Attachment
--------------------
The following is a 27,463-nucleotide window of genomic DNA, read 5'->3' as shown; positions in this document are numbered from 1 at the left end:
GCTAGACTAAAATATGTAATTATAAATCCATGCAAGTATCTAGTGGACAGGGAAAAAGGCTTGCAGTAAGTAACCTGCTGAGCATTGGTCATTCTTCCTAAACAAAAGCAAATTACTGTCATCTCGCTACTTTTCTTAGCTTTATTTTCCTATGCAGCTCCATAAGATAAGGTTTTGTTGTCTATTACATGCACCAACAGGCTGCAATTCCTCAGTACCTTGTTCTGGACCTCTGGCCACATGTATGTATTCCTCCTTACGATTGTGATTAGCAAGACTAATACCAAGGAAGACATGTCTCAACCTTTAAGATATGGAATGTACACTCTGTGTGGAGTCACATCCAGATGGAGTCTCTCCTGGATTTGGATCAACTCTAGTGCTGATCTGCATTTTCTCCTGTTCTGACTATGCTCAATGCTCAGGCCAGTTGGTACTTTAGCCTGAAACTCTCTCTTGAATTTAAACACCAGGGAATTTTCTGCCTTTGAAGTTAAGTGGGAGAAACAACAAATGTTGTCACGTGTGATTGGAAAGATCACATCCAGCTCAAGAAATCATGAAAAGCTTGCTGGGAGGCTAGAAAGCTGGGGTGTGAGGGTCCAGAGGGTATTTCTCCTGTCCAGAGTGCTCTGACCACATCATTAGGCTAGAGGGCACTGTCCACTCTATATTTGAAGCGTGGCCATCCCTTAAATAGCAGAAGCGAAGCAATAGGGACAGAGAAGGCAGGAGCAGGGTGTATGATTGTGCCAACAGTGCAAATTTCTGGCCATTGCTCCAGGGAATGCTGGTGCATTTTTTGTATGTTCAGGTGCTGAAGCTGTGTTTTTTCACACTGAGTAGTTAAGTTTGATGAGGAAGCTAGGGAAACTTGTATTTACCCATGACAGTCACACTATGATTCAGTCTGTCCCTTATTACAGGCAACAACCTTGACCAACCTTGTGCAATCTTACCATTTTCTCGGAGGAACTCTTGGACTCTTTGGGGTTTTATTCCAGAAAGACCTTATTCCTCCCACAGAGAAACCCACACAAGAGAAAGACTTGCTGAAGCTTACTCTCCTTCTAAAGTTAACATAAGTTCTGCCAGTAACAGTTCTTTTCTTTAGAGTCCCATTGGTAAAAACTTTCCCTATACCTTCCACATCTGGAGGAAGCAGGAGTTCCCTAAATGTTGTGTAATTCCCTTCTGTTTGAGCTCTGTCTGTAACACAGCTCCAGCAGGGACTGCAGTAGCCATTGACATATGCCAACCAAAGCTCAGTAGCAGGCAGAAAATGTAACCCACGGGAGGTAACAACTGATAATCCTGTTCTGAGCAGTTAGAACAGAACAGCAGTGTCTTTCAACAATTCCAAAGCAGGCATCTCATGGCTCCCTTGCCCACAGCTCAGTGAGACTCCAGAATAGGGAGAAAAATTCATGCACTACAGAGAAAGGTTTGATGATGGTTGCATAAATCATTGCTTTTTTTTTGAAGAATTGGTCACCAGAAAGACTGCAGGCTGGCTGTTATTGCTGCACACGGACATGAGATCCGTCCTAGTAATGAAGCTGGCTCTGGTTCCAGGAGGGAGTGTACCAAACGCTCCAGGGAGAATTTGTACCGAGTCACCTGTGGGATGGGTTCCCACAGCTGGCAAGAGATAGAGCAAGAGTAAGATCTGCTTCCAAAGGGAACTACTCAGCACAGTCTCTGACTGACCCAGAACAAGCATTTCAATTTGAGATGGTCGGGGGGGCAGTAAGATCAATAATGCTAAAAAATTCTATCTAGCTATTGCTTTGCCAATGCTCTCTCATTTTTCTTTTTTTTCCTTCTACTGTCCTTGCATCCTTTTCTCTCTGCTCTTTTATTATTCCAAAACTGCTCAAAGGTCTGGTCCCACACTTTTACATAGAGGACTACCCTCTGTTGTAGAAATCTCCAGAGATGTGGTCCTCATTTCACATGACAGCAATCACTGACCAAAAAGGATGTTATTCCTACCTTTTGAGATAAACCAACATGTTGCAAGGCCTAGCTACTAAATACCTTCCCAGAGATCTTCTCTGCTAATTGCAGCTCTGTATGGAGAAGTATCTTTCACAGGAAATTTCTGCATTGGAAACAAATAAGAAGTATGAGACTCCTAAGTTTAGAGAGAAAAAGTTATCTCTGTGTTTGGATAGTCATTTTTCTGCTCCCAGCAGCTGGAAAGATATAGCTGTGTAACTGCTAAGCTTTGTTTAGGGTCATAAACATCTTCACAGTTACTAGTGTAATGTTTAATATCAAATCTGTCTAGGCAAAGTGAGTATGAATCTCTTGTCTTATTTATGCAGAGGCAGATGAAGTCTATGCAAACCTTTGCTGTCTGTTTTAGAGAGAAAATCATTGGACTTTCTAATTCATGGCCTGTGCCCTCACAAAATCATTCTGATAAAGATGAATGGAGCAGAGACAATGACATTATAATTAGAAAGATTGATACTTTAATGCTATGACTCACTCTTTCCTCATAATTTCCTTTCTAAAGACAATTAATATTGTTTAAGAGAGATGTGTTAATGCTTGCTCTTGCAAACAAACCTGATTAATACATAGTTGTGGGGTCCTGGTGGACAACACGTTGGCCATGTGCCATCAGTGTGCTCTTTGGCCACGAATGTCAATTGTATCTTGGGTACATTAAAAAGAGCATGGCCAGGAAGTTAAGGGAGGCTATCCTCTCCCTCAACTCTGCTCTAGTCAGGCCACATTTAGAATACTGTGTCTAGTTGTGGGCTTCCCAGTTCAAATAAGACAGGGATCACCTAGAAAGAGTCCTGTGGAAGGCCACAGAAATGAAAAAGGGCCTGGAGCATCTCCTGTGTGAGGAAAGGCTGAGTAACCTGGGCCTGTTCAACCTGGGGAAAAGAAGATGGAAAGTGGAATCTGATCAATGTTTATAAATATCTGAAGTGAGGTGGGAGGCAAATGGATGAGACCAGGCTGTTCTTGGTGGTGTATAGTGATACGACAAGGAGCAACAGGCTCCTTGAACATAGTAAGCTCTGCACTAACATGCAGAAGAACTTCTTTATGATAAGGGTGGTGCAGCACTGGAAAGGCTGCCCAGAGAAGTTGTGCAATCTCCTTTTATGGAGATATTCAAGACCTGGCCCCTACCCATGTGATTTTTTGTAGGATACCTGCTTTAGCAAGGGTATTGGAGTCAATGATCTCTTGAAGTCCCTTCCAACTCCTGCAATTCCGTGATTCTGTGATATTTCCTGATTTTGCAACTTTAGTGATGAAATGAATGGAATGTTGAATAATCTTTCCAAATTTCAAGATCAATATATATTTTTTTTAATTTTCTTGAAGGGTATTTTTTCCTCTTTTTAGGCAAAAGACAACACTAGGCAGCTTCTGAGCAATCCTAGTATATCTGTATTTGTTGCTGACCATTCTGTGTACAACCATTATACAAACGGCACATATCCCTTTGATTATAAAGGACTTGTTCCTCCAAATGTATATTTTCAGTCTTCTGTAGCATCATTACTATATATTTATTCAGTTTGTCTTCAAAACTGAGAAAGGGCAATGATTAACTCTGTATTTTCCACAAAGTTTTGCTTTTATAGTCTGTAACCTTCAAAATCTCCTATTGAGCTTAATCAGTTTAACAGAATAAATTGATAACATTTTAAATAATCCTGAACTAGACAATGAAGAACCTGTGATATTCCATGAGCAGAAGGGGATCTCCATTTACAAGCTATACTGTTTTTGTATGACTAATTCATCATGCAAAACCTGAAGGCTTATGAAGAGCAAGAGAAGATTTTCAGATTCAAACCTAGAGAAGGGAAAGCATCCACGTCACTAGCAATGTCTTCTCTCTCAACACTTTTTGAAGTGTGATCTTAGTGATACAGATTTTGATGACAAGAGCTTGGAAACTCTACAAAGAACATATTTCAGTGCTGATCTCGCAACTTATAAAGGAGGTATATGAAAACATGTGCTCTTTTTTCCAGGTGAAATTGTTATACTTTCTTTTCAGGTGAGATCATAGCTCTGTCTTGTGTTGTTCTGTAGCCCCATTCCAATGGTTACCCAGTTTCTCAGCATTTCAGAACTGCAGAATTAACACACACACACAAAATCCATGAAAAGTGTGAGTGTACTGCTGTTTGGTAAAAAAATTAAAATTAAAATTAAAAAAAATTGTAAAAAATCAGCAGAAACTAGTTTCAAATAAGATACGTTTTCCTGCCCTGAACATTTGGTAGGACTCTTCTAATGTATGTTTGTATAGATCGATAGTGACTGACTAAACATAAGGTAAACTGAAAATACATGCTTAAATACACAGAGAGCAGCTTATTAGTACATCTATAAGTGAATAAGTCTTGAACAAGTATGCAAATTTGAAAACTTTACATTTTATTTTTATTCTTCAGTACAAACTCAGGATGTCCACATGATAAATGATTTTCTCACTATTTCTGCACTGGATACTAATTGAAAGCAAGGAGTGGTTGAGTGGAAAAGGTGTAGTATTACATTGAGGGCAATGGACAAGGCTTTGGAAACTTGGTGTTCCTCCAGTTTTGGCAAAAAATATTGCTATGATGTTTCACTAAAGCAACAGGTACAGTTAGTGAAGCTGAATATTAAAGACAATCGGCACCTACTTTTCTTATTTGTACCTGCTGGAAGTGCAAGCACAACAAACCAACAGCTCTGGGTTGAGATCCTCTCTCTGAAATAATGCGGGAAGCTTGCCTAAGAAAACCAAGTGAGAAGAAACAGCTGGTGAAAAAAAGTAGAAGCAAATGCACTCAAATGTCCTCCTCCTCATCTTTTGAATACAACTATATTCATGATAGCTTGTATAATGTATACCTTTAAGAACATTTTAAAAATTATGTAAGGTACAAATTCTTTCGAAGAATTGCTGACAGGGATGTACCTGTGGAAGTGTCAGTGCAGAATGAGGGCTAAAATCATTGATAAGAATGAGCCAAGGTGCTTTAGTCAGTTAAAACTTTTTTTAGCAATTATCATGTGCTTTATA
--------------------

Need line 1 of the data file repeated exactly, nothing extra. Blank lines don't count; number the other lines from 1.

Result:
The following is a 27,463-nucleotide window of genomic DNA, read 5'->3' as shown; positions in this document are numbered from 1 at the left end: